A Comparison of Timothy Findlay's "The Wars" and Robert Altman's film "M.A.S.H.".

Essay by superclownA, October 2004

download word file, 2 pages 4.3 1 reviews

Downloaded 57 times

The Wars and M*A*S*H: Two Miracles Linked by Fate.

Looking back at the past hundred years, some might say that the travesty of war was one of the most prominent recurring themes of the 20th century. No matter how many wars were fought, peace never seemed to be achieved, and in the process millions of lives were lost. For the first portion of the 20th century, most people naturally accepted the conventions of war and all that it encompassed, but in the late 60's, as the war in Vietnam raged on, and more and more Americans became involved in a confrontation that had no foreseeable conclusion, many began to question war and it's several obvious absurdities. Among the anti-war works produced during the period of the Vietnam War and shortly after were The Wars by Timothy Findlay and the film M*A*S*H directed by Robert Altman. Although The Wars takes place during the first world war and M*A*S*H occurs nearly 40 years later during the conflict in Korea, both works deal with the absurdities of war as experienced by flawed protagonists whom the viewer/reader can relate to.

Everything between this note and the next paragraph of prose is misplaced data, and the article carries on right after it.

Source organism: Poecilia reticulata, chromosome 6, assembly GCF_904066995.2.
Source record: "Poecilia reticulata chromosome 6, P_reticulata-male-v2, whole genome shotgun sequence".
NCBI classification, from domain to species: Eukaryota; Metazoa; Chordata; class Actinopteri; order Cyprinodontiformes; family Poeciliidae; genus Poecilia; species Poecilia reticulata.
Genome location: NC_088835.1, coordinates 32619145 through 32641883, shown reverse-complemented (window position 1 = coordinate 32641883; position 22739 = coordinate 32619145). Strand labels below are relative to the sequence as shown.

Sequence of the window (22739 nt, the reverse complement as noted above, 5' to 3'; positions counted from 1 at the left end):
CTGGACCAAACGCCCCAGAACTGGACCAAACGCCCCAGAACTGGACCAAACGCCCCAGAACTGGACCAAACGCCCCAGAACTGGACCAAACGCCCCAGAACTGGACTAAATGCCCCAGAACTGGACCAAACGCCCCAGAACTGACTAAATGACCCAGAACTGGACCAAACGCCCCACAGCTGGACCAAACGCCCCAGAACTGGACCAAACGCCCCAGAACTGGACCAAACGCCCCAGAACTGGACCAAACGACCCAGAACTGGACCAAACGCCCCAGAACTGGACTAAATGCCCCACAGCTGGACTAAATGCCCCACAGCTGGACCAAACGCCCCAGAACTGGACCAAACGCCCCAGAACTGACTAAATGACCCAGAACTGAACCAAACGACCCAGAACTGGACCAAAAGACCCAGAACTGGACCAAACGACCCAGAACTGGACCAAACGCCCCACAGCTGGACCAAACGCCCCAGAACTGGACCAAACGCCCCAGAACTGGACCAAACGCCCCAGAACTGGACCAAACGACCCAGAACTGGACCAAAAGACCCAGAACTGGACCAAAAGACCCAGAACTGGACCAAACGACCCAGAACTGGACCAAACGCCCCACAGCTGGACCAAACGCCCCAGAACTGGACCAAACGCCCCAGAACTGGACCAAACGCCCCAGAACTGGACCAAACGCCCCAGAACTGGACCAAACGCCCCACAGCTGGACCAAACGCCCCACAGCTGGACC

One key theme addressed in both M*A*S*H and The Wars, is that of a newcomer being thrust into close confines with complete strangers and being forced to create strong relationships in a relatively short period of time. In The Wars the protagonist, Robert Ross spends much of the book confined in enclosed spaces, such as the ship on route to Europe and his barracks in France where he meets several other soldiers, some of whom he dislikes, and others, like Rodwell and Harris whom he holds dear. It is these relationships, which drive much of the action in the book, because war tends to take away friends as quickly as it helps to...